The thought came to me that, in a sense genealogy is getting Photoshopped. We are trying to create our own genealogical reality. The ads, the TV shows, the glitz and hype of conferences, are all aimed at changing the gritty, day-to-day reality of doing genealogical research and making it into a more glossy and acceptable image.
Having ridden my share of motorcycles, I can truthfully say that the end product ad of the Photoshop routine was both something more and something less than reality. If you want to sell motorcycles, you have to show them in a very idealized way and diminish the danger and other realities of sitting on a high powered machine in freeway traffic far from an open racing track. I am afraid that my experience with motorcycles includes racing across the desert and getting stuck in the sand at the bottom of a wash and then having to rip off my helmet because I was going to throw up from the exertion of trying get the heavy machine out of the sand. This is not exactly what you would put in a ad.
Likewise, my extensive experience, day after day, of working with my own and others' genealogy gives me a sense of dislocation from the "advertised" world portrayed in ads and other "official" communications. At the bottom of all of this "Photoshopped" image making is the very real fear that if you tell people what genealogy is really like, no one will buy your product or use your website.
But think about it. People were riding and buying motorcycles long before there was a product called Adobe Photoshop and people have been doing genealogy for a much longer time than is represented by the glitz and hype of today, so what are the real reasons people do genealogy? What are the real motivations? Why is there a need to sell a product that has been around for hundreds of years?
Motorcycles are a manufactured product. There was a time when they did not exist. Genealogy is fundamentally different than a manufactured product. It is a basic human activity that has been around for as long as the humans it chronicles. As part of our industrialized world, we have jointly created entities that have commercialized aspects of our natural human world and made them into unnatural constructs. Every day we a "sold" on products that we need to survive such as food and other basic necessities. One prime example of this modern trend is the bottled water industry. Recently, The International Bottled Water Association had a post entitled, "U.S. CONSUMPTION OF BOTTLED WATER SHOWS CONTINUED GROWTH, INCREASING 6.2 PERCENT IN 2012; SALES UP 6.7 PERCENT." Quoting from the article:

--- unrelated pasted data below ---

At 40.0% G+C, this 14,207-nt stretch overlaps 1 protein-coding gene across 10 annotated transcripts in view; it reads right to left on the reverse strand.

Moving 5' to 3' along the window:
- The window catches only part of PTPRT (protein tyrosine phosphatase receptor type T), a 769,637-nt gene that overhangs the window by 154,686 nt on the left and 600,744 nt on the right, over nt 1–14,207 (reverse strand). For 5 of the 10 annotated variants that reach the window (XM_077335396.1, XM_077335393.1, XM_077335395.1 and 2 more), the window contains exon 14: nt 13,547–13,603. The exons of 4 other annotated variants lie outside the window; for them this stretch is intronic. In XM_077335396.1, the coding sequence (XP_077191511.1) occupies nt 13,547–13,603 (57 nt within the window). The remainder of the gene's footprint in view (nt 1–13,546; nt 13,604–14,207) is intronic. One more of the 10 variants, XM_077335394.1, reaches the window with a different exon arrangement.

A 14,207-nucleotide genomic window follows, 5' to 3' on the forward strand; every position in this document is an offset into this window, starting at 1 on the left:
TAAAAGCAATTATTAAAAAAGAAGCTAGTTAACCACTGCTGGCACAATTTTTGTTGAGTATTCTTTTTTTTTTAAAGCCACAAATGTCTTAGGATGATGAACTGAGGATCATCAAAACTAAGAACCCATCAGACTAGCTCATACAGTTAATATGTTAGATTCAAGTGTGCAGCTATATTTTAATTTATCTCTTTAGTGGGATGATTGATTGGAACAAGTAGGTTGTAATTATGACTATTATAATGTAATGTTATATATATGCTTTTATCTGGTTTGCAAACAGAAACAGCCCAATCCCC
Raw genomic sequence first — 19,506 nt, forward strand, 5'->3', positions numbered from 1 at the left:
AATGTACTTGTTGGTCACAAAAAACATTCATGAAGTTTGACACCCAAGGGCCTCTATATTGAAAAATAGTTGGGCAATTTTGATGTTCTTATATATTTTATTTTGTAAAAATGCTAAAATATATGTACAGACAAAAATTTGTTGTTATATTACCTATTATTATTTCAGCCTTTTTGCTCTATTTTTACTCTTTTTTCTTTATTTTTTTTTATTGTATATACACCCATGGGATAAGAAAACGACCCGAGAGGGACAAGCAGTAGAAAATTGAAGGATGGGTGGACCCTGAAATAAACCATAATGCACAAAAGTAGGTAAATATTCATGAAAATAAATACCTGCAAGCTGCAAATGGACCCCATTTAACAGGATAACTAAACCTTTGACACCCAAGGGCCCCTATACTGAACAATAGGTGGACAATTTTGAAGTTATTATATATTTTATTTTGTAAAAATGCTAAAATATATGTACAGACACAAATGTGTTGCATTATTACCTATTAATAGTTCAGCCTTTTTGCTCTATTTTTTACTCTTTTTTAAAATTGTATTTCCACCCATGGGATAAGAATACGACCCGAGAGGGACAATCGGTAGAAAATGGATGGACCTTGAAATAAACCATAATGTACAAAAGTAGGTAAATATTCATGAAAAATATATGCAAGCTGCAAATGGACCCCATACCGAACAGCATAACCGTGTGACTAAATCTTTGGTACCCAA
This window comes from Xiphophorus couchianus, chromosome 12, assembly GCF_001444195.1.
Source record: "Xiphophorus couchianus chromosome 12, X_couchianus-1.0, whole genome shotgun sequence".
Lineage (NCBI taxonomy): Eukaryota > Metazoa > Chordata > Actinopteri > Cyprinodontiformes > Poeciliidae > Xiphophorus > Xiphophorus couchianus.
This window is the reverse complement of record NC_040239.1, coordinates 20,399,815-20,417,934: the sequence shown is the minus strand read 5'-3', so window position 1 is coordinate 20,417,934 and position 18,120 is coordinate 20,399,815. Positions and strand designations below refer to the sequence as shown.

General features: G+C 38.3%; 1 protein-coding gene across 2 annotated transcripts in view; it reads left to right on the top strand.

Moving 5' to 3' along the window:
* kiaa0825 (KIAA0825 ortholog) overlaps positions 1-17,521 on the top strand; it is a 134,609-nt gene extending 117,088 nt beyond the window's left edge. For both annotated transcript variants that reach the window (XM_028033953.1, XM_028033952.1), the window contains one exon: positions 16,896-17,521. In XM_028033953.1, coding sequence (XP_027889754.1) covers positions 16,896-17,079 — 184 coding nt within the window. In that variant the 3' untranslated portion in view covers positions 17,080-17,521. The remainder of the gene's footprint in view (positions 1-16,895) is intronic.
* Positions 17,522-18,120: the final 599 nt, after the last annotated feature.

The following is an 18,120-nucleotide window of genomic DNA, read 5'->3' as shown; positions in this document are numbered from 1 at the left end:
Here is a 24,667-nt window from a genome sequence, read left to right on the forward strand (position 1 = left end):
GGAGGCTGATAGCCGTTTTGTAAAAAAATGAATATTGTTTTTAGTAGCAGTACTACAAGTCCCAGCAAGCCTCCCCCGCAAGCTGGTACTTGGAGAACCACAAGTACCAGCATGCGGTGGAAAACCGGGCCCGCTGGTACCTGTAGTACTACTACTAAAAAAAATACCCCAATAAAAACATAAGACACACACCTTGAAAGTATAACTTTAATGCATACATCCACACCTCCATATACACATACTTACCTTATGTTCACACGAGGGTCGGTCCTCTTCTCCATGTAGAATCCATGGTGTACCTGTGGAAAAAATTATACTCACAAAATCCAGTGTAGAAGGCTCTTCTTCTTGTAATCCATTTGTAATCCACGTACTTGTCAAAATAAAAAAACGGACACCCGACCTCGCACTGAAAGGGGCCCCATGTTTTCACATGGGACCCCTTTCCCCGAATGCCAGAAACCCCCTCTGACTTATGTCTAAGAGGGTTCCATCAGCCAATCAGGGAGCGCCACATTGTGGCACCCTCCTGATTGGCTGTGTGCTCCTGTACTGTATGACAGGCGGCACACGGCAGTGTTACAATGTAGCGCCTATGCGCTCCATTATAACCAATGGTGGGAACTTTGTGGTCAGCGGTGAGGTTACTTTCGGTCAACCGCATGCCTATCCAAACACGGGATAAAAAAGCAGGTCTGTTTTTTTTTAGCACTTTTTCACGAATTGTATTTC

In 2012, total U.S. bottled water consumption increased to 9.67 billion gallons, up from 9.1 billion gallons in 2011. In fact, 2012’s consumption growth was the strongest it has been in five years. In addition, per-capita consumption is up 5.3 percent in 2012, with every person in America drinking an average of 30.8 gallons of bottled water last year. Bottled water increased in absolute volume more than any other beverage category in the U.S.Who would ever expected that a huge demand could be created for a product almost everyone in the United States can get for free? Aren't we, in a sense, doing the same thing to genealogy? Making it into a product that has been "Photoshopped" into something that is a hyper-reality? It is my guess that there are people who look at statistics such as those for the bottled water industry and think, we can do the same thing for genealogy. All we need to do is "sell" it to the public and we can then report that per-capita consumption of genealogy is up year to year until we can say that every person in America has done genealogy so many hours each year. Is this what we want to do with genealogy? It certainly appears that some people would like that to happen.
Maybe there are certain types of activities such as genealogy that are their own reward. Maybe they don't need to be sold so much as they need to be experienced. Maybe we need to emphasize the spiritual and fundamental human values of genealogy. Maybe we need a "back to basics" natural genealogy stripped of all the modern additives?
Now, of course, I say all this while on my way to the biggest and glitzyest of all the genealogy conferences in the United States where I am a real participant in helping it to become exactly what it is. What is likely true is that if genealogist was to exist at all, they have to "compete" with everything else in our world, including products and forces that would entirely destroy the very basis for doing genealogy in the first place. From my perspective, we need to compete in the "marketplace" of ideas as well as the commercial marketplace. We enjoy the benefits of our modern "commercialized" genealogy, but this should never be at the expense of losing the fundamental values of genealogy as a positive universally shared human activity. Genealogy is not bottled water and it doesn't need a lot of Photoshop.